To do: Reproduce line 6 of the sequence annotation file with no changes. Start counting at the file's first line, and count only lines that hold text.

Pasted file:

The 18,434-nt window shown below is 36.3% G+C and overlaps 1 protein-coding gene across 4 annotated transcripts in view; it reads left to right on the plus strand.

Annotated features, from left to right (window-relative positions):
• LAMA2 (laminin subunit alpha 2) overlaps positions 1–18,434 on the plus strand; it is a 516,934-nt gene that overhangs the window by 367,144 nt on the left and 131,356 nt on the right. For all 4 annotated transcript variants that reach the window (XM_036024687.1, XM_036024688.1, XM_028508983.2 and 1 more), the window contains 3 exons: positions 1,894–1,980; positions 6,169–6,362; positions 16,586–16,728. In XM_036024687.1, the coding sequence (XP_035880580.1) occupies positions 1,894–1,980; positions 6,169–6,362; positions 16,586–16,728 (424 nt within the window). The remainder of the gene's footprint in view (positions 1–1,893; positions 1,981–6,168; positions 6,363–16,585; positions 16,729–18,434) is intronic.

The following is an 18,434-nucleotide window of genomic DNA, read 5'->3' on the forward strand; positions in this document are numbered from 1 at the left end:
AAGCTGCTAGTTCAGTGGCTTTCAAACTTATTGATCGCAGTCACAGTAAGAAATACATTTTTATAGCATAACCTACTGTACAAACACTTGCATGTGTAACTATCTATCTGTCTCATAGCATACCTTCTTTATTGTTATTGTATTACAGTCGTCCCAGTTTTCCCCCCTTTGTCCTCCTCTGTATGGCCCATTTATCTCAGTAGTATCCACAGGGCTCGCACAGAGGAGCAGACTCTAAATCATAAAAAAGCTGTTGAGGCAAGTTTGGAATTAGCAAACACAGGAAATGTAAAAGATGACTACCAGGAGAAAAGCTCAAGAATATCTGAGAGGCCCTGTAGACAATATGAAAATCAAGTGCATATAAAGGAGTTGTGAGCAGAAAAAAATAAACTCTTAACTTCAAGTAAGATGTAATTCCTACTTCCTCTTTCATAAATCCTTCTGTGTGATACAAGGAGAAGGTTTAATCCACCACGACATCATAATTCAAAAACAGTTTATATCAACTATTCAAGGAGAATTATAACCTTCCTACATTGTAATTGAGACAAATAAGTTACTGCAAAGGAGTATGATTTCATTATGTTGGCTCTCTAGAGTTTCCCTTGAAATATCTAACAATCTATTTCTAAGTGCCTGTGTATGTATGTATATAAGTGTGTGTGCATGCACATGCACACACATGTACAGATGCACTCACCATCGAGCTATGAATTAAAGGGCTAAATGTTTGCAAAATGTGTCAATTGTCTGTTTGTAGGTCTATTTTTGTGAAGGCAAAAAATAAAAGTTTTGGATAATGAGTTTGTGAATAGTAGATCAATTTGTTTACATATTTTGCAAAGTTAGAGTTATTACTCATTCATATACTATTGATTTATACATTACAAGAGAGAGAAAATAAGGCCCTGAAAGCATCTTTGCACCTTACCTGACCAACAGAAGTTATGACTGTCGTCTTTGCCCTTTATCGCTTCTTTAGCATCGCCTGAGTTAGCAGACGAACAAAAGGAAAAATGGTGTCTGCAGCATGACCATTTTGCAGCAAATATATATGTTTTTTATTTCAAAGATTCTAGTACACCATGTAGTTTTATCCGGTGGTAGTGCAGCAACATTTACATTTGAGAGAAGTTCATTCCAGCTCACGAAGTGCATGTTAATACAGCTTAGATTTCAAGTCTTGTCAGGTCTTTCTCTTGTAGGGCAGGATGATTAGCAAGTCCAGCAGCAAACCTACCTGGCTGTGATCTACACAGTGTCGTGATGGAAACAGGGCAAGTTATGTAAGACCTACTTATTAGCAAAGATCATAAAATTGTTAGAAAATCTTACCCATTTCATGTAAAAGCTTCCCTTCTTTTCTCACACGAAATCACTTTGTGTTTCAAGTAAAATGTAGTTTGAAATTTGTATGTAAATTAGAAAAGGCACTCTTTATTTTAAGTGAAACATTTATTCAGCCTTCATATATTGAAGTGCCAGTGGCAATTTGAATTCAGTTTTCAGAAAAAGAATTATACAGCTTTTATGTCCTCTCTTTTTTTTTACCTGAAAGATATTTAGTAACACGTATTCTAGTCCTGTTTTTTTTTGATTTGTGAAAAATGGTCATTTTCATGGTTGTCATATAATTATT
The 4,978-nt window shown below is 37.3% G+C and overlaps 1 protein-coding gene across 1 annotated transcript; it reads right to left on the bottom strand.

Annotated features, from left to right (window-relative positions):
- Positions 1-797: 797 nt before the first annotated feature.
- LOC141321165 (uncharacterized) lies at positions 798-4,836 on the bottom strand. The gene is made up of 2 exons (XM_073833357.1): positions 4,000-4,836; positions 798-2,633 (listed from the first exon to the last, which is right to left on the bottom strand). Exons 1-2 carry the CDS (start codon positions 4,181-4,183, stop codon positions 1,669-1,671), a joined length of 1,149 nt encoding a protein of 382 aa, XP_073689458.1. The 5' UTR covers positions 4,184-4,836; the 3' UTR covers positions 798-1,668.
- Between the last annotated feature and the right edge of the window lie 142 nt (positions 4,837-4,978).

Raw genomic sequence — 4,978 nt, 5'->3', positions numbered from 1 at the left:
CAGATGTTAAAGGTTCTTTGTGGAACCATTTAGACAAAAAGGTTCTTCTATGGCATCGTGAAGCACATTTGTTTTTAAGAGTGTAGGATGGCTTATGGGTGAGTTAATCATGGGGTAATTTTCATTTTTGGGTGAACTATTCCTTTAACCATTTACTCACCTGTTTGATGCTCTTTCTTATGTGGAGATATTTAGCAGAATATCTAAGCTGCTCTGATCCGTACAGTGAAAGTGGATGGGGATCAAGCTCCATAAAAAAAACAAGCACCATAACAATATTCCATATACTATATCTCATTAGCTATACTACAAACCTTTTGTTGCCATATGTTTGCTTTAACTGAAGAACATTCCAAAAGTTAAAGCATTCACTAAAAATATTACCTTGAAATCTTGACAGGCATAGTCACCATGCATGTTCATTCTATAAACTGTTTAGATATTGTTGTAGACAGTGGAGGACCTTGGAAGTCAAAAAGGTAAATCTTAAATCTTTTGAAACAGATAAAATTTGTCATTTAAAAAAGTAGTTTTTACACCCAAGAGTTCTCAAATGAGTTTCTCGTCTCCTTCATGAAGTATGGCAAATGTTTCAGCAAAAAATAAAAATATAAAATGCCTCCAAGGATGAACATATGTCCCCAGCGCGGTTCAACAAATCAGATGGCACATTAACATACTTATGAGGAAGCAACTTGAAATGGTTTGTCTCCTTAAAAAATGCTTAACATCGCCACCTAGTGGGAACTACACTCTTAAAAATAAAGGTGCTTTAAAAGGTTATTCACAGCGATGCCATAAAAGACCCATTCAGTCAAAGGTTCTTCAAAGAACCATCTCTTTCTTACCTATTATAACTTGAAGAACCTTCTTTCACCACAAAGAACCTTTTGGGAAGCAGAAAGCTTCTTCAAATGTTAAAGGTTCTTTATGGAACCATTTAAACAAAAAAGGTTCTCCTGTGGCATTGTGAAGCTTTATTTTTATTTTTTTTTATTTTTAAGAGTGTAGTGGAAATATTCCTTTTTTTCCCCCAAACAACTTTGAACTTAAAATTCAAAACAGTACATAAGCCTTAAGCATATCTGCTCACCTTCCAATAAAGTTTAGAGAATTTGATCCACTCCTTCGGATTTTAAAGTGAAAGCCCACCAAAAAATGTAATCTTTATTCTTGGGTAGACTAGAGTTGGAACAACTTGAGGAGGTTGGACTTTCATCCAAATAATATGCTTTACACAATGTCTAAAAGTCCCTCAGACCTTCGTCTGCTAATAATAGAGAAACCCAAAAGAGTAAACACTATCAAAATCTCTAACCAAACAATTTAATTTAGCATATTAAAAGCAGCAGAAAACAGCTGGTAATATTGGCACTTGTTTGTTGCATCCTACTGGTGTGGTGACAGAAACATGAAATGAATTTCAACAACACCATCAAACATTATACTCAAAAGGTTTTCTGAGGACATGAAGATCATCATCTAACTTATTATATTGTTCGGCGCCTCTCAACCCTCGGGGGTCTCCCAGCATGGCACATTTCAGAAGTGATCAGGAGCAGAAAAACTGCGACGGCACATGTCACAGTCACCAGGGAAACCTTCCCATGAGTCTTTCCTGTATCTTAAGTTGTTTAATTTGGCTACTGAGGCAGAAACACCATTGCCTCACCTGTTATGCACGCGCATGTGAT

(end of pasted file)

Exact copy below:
The 4,978-nt window shown below is 37.3% G+C and overlaps 1 protein-coding gene across 1 annotated transcript; it reads right to left on the bottom strand.